Christoph Willibald Gluck - Iphigénie en Tauride
Opéra National de Paris, 2021
Thomas Hengelbrock, Kyzysztof Warlikowski, Tara Erraught, Jarrett Ott, Julien Behr, Jean-François Lapointe, Marianne Croux, Jeanne Ireland, Christophe Gay, Agata Buzek
Palais Garnier, Paris - 26 September 2021
The essence of what is continually great and everlasting in the later works of Christoph Willibald Gluck is that despite the formality of the 18th century musical conventions and the poetic licence of contemporary adaptation, he manages to make the stories and predicaments of the great mythological figures of Greek drama feel completely human. Despite appearing to have a very limited idea for presenting the drama, Polish director Kyzysztof Warlikowski's production of Gluck's Iphigénie en Tauride nonetheless similarly strives to find the underlying humanity in his production for the Paris Opera, and perhaps even delve deeper into the mindsets and troubled history of the Atreides family. The success of the production is mainly down to Gluck of course, but Warlikowski knows when to defer to genius.
Essentially, the Orestia deals with the downfall of a great family, a royal family, and assuming that they aren't really lizard people - something I'm prepared to keep an open mind about - even royal families are human too. Hmm. Anyway. Warlikowski has been here before - or rather later - with his Princess Diana influenced production of Alceste, and this production of Iphigénie en Tauride which was first produced in Paris in 2006, opens somewhat obscurely with a title 'Dedicated to Queen Marie Antoinette'. Other than it being about a royal family and it being produced for Paris, I'm not sure what the intention of that is, but it doesn't prove to have any real bearing on the rest of the production.
Warlikowski's setting for Iphigénie en Tauride is, well, it looks very much like most Warlikowski sets designed by Malgorzata Szczesniak, with glass panels, mirrored rooms, a wall of showers on one side and a wall of sinks on the other. Here Tauride is an old people's home where Iphigenia as an old woman in a gold lamé dress looks back at the defining incident in her experience of a troubled family life. Or not so much looks back on it of course as much as relives it, her mind failing, flitting between her current infirmity and mental state in old age and the incident on Tauride that may have helped reduce her to her condition.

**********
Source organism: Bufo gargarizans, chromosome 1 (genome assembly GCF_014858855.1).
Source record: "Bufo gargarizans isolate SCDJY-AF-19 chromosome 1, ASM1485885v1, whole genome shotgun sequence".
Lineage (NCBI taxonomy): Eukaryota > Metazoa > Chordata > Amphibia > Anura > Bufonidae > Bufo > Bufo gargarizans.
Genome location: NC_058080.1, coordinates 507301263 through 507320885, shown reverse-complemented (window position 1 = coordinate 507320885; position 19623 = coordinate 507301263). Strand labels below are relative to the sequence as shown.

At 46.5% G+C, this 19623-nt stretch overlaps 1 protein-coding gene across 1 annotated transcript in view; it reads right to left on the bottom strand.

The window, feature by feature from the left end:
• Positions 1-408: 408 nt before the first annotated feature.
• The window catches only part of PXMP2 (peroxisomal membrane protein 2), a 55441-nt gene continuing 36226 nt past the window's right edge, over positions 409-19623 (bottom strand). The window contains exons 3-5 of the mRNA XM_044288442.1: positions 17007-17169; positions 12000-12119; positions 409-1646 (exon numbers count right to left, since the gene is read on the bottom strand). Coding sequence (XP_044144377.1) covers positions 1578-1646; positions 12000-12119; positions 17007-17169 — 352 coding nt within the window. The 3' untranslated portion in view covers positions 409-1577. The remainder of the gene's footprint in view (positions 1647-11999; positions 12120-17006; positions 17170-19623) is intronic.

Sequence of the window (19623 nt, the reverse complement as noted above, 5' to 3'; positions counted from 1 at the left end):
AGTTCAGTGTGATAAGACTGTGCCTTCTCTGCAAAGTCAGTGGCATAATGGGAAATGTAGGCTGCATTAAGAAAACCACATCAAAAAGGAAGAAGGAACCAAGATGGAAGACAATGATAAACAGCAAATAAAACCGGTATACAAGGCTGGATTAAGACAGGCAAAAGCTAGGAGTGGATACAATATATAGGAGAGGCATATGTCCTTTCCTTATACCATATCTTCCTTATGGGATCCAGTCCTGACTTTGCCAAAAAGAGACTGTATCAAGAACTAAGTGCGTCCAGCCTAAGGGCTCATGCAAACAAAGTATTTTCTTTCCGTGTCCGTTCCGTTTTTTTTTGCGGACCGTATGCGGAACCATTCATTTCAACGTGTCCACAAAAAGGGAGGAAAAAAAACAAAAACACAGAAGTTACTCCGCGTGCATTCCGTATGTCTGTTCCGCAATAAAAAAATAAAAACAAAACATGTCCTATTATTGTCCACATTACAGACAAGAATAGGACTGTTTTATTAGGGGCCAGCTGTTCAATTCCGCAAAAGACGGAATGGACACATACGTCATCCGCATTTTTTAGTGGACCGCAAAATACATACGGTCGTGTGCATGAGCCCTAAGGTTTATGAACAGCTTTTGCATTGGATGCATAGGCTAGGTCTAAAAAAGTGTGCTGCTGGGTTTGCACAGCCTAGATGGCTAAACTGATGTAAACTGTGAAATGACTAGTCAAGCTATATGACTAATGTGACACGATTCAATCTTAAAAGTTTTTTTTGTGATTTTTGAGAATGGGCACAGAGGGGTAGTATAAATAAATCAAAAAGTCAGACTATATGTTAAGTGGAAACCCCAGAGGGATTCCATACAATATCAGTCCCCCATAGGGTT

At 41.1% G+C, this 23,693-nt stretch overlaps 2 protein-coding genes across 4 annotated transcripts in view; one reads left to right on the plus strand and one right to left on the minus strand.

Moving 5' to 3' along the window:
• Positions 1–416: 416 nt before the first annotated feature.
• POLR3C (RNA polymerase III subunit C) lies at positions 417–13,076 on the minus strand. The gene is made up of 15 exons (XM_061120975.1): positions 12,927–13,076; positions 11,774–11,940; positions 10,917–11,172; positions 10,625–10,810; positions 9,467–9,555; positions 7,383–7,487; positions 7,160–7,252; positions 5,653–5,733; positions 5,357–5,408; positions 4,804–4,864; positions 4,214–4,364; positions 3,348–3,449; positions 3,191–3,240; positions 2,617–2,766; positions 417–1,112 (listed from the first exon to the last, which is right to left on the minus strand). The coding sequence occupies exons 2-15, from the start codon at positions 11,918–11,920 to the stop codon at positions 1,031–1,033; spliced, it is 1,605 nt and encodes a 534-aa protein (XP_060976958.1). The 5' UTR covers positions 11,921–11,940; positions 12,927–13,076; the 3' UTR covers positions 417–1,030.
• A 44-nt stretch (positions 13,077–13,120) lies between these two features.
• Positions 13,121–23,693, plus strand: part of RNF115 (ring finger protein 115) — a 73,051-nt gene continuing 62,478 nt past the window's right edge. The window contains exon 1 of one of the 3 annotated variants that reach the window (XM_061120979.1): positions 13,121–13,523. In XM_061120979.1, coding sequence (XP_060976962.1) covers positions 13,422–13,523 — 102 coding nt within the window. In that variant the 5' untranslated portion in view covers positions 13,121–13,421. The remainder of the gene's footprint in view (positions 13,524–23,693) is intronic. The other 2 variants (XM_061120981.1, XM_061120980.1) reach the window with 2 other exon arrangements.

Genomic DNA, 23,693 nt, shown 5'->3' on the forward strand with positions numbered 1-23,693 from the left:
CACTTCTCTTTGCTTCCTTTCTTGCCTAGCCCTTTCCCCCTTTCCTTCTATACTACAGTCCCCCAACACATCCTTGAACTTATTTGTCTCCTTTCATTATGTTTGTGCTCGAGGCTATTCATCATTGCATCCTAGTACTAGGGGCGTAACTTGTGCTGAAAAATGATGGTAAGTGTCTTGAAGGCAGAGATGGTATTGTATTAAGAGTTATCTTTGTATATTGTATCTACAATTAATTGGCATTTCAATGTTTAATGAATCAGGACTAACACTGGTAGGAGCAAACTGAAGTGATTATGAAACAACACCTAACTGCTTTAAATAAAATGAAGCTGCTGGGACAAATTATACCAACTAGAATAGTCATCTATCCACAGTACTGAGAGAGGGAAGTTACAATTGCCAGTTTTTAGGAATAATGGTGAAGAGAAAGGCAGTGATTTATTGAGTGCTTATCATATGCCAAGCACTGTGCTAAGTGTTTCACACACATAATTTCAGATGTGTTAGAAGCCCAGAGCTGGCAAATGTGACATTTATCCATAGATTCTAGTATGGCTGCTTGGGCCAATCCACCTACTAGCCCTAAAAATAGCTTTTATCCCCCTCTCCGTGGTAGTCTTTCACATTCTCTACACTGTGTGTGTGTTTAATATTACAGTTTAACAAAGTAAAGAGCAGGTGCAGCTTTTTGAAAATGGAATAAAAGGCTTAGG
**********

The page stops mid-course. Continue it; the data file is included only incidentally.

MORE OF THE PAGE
This Tauride or old people's home is of course less a physical place than a state of mind, and it's the impact that her experience has on her mind that Warlikowski wants to explore. Within that however, the actual drama plays out much as you would expect, with Orestes and Pylades brought by the priestesses as strangers to be sacrificed at the paranoid King Thoades, who while trying his best not to fall victim to the fate an oracle has decreed for him, inevitably ends up bringing it about.
Warlikowski illustrates a few scenes behind the reflective shield of her mind, showing the now and the past, but it's fragmented and nightmarish in its visualisation and not a narrative illustration. Doubles are used, as they often are in productions of this work which seems open to such divisions and analysis, (Lukas Hemleb, Geneva 2015), (Claus Guth, Zurich, 2001) More than just use an actor to double Iphigénie past and present, internal and external, the director also doubles or contrasts the past as a mirror of the present. What plays out simultaneously is a kind of shadow nightmare scenario of her experience in Aulide, where it's now Iphigenia the priestess who is to carry out the human sacrifice, with Thoas becoming her surrogate father.
The psychoanalytical approach is quite appropriate, the dysfunctional family issues compounded with Iphigenia's encounter with the stranger who is her brother Orestes, and in Orestes seeing in Iphigenia the image of the mother he has just murdered. It's inevitable then that the familiar influence of the films of David Lynch also plays a part in this Warlikowski production, with scenes and imagery reminiscent of Wild at Heart (another horrific family saga of murder and brutality) and Mulholland Drive (a glamorous life on the surface with hidden horrors surfacing in the moment of death). Mix in a bit of royal scandal and there's plenty to make this visually impressive and troubling while still largely leaving the drama to tell its own tale.
Here, as is often the case, the best a director can do is find a suitable setting for mood and let Gluck's music and the drama speak for itself. Warlikowski does a little more than this, finding a way to bring the audience into the human drama that is playing out in the mind of Iphigenia. There are a few other touches, having the chorus and other players in the Tauride drama placed in the boxes, isolated and pushed off to the sidelines away from the wholly personal interiorised nature of Iphigenia's relationship with the drama. Diana's appearance at the end of Act 4 is appropriately sung from the back of the Palais Garnier up in the gods, all contributing to present as immersive a presence as possible of the drama replaying out in her mind.
Evidently it's Gluck's beautiful music, his attunement to the drama and the understated emotional states that drive the drama forward and it was successfully led from the orchestra under Thomas Hengelbrock. Vocally it was impressive also in the three leading roles. As Iphigenia Tara Erraught was superb, deservedly stepping into major opera house roles like this after a successful career as a repertory singer in Munich. Her musical range is consequently wide and varied, but she can do a leading Mozart role well (The Marriage of Figaro) and is certainly impressive in her French delivery of Gluck. Jarrett Ott was an excellent Orestes and Julien Behr offered strong lyrical support as Pylades.